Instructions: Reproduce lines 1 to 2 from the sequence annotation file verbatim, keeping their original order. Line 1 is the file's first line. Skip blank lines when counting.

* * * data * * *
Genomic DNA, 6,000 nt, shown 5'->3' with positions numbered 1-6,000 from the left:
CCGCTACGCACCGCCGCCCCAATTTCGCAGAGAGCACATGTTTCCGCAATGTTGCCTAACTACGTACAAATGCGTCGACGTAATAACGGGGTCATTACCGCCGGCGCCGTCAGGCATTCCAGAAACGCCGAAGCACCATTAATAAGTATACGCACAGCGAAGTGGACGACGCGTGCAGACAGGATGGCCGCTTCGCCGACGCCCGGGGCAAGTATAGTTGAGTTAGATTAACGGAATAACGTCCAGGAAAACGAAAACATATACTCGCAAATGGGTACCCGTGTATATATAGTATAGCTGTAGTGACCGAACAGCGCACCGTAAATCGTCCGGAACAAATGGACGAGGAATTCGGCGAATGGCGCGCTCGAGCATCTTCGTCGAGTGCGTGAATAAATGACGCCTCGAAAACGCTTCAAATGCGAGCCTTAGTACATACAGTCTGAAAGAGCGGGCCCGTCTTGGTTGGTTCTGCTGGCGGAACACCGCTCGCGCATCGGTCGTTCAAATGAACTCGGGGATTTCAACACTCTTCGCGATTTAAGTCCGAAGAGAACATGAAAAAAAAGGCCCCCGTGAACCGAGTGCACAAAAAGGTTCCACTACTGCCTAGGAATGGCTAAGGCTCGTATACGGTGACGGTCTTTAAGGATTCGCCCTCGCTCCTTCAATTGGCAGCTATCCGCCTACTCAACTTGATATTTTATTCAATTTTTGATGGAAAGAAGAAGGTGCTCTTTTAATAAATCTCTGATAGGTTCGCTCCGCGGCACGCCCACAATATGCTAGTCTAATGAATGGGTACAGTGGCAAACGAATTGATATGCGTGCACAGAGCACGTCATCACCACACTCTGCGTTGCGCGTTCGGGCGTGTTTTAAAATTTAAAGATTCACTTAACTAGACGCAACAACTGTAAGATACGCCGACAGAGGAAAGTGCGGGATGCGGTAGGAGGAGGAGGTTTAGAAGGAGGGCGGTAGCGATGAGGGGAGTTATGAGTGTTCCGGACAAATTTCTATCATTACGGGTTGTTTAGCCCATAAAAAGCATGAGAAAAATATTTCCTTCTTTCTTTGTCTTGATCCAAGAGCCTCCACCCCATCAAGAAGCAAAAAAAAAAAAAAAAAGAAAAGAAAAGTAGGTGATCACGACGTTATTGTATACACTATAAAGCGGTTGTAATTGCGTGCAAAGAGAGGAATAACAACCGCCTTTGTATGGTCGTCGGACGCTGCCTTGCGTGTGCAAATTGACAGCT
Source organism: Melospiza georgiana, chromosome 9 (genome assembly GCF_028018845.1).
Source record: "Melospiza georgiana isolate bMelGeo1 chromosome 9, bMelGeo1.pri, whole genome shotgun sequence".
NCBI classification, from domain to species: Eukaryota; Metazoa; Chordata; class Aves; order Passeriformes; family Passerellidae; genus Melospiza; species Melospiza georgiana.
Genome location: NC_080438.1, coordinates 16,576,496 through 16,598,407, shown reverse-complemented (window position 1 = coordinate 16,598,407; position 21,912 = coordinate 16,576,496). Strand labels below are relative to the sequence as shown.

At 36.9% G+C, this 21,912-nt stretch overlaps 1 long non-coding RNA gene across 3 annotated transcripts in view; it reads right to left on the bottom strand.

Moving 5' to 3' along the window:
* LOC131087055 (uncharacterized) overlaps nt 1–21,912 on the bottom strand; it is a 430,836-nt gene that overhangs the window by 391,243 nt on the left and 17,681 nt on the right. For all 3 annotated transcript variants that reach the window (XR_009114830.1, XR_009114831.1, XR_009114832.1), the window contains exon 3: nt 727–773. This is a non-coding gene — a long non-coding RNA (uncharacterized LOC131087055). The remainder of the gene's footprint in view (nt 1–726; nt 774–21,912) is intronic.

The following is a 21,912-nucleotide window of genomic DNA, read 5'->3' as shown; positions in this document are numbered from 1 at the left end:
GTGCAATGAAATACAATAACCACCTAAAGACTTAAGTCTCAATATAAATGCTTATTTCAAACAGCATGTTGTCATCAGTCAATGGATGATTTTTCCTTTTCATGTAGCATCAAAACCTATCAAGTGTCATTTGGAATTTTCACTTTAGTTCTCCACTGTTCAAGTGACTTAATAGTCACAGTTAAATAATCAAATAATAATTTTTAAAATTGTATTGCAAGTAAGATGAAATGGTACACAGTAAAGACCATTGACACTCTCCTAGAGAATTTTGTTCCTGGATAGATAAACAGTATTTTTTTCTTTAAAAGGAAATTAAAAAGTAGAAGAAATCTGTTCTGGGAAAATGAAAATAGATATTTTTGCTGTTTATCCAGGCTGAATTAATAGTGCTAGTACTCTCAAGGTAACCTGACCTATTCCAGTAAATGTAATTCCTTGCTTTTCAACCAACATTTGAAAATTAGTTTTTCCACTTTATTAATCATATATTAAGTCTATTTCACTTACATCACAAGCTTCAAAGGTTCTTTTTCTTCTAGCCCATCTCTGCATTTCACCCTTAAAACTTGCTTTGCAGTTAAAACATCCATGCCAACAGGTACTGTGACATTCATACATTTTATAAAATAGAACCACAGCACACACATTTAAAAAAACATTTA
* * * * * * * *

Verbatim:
Genomic DNA, 6,000 nt, shown 5'->3' with positions numbered 1-6,000 from the left:
CCGCTACGCACCGCCGCCCCAATTTCGCAGAGAGCACATGTTTCCGCAATGTTGCCTAACTACGTACAAATGCGTCGACGTAATAACGGGGTCATTACCGCCGGCGCCGTCAGGCATTCCAGAAACGCCGAAGCACCATTAATAAGTATACGCACAGCGAAGTGGACGACGCGTGCAGACAGGATGGCCGCTTCGCCGACGCCCGGGGCAAGTATAGTTGAGTTAGATTAACGGAATAACGTCCAGGAAAACGAAAACATATACTCGCAAATGGGTACCCGTGTATATATAGTATAGCTGTAGTGACCGAACAGCGCACCGTAAATCGTCCGGAACAAATGGACGAGGAATTCGGCGAATGGCGCGCTCGAGCATCTTCGTCGAGTGCGTGAATAAATGACGCCTCGAAAACGCTTCAAATGCGAGCCTTAGTACATACAGTCTGAAAGAGCGGGCCCGTCTTGGTTGGTTCTGCTGGCGGAACACCGCTCGCGCATCGGTCGTTCAAATGAACTCGGGGATTTCAACACTCTTCGCGATTTAAGTCCGAAGAGAACATGAAAAAAAAGGCCCCCGTGAACCGAGTGCACAAAAAGGTTCCACTACTGCCTAGGAATGGCTAAGGCTCGTATACGGTGACGGTCTTTAAGGATTCGCCCTCGCTCCTTCAATTGGCAGCTATCCGCCTACTCAACTTGATATTTTATTCAATTTTTGATGGAAAGAAGAAGGTGCTCTTTTAATAAATCTCTGATAGGTTCGCTCCGCGGCACGCCCACAATATGCTAGTCTAATGAATGGGTACAGTGGCAAACGAATTGATATGCGTGCACAGAGCACGTCATCACCACACTCTGCGTTGCGCGTTCGGGCGTGTTTTAAAATTTAAAGATTCACTTAACTAGACGCAACAACTGTAAGATACGCCGACAGAGGAAAGTGCGGGATGCGGTAGGAGGAGGAGGTTTAGAAGGAGGGCGGTAGCGATGAGGGGAGTTATGAGTGTTCCGGACAAATTTCTATCATTACGGGTTGTTTAGCCCATAAAAAGCATGAGAAAAATATTTCCTTCTTTCTTTGTCTTGATCCAAGAGCCTCCACCCCATCAAGAAGCAAAAAAAAAAAAAAAAAGAAAAGAAAAGTAGGTGATCACGACGTTATTGTATACACTATAAAGCGGTTGTAATTGCGTGCAAAGAGAGGAATAACAACCGCCTTTGTATGGTCGTCGGACGCTGCCTTGCGTGTGCAAATTGACAGCT